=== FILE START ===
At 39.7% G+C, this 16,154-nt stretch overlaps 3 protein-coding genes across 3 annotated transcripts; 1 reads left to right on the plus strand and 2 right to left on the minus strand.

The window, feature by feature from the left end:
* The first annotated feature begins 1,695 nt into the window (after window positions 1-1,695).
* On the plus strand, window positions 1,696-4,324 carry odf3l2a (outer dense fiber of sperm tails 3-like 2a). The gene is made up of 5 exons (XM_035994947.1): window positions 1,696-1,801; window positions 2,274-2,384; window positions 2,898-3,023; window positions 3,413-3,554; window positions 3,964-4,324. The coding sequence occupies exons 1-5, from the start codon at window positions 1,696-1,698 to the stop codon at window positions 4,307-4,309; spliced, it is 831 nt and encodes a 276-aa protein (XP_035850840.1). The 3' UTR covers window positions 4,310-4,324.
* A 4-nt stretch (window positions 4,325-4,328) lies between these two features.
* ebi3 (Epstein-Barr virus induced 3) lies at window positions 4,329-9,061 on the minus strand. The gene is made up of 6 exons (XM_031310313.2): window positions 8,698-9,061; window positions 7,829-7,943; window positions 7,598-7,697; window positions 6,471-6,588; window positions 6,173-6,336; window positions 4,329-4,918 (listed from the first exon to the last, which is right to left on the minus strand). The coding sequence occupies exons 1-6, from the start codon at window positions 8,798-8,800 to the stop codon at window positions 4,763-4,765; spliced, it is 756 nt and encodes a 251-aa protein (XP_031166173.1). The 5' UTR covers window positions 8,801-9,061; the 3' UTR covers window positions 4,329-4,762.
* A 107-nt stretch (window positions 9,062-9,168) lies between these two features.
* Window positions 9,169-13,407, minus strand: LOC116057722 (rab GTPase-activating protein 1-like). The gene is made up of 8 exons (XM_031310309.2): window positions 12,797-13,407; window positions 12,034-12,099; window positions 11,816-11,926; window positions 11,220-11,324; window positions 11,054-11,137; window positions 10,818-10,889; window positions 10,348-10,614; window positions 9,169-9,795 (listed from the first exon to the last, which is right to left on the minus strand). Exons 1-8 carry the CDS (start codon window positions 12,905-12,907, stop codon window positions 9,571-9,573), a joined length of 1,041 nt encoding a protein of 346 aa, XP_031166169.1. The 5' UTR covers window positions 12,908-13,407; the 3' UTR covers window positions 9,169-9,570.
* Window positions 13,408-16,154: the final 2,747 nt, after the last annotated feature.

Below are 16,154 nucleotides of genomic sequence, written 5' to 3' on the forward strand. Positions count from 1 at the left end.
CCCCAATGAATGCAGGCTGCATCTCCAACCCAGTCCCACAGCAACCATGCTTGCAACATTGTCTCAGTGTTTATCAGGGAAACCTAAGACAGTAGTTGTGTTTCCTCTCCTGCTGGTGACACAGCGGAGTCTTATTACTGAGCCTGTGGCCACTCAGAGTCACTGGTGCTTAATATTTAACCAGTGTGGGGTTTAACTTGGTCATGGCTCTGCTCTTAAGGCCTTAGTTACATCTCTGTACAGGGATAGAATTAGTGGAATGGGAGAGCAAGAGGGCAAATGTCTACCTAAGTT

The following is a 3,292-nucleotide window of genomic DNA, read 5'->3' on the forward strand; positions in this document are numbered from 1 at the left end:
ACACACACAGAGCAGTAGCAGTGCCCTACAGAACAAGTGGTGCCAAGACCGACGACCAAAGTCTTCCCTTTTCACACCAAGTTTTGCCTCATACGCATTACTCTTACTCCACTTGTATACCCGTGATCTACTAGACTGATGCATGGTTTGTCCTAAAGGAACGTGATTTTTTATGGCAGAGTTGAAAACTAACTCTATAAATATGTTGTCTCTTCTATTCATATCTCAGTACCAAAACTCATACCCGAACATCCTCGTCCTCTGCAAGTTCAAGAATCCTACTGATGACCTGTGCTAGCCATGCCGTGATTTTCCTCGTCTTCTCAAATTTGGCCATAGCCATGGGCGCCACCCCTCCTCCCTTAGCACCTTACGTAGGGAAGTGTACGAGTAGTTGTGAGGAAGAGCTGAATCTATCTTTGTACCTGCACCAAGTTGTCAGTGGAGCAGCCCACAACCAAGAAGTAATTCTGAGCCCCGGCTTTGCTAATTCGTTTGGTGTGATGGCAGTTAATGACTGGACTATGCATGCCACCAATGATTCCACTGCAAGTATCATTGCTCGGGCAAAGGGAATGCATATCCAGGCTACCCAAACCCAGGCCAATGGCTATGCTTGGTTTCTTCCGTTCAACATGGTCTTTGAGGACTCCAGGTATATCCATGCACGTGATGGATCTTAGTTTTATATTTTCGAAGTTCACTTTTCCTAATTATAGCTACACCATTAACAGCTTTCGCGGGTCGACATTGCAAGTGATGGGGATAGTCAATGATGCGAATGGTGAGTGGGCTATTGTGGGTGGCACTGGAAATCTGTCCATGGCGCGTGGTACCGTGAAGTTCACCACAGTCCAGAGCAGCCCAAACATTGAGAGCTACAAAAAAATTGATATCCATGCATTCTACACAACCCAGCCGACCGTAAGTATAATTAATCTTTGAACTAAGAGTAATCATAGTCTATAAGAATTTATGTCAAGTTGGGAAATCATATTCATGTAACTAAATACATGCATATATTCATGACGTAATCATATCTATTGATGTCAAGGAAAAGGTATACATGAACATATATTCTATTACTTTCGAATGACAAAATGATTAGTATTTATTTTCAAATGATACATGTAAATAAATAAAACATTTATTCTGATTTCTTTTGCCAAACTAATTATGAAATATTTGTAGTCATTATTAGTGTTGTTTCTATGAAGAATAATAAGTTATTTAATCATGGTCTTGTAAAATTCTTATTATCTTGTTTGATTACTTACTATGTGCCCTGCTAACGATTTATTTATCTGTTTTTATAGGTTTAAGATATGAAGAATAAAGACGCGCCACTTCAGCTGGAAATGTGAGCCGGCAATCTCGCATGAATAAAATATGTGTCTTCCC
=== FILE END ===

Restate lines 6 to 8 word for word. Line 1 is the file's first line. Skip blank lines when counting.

* ebi3 (Epstein-Barr virus induced 3) lies at window positions 4,329-9,061 on the minus strand. The gene is made up of 6 exons (XM_031310313.2): window positions 8,698-9,061; window positions 7,829-7,943; window positions 7,598-7,697; window positions 6,471-6,588; window positions 6,173-6,336; window positions 4,329-4,918 (listed from the first exon to the last, which is right to left on the minus strand). The coding sequence occupies exons 1-6, from the start codon at window positions 8,798-8,800 to the stop codon at window positions 4,763-4,765; spliced, it is 756 nt and encodes a 251-aa protein (XP_031166173.1). The 5' UTR covers window positions 8,801-9,061; the 3' UTR covers window positions 4,329-4,762.
* A 107-nt stretch (window positions 9,062-9,168) lies between these two features.
* Window positions 9,169-13,407, minus strand: LOC116057722 (rab GTPase-activating protein 1-like). The gene is made up of 8 exons (XM_031310309.2): window positions 12,797-13,407; window positions 12,034-12,099; window positions 11,816-11,926; window positions 11,220-11,324; window positions 11,054-11,137; window positions 10,818-10,889; window positions 10,348-10,614; window positions 9,169-9,795 (listed from the first exon to the last, which is right to left on the minus strand). Exons 1-8 carry the CDS (start codon window positions 12,905-12,907, stop codon window positions 9,571-9,573), a joined length of 1,041 nt encoding a protein of 346 aa, XP_031166169.1. The 5' UTR covers window positions 12,908-13,407; the 3' UTR covers window positions 9,169-9,570.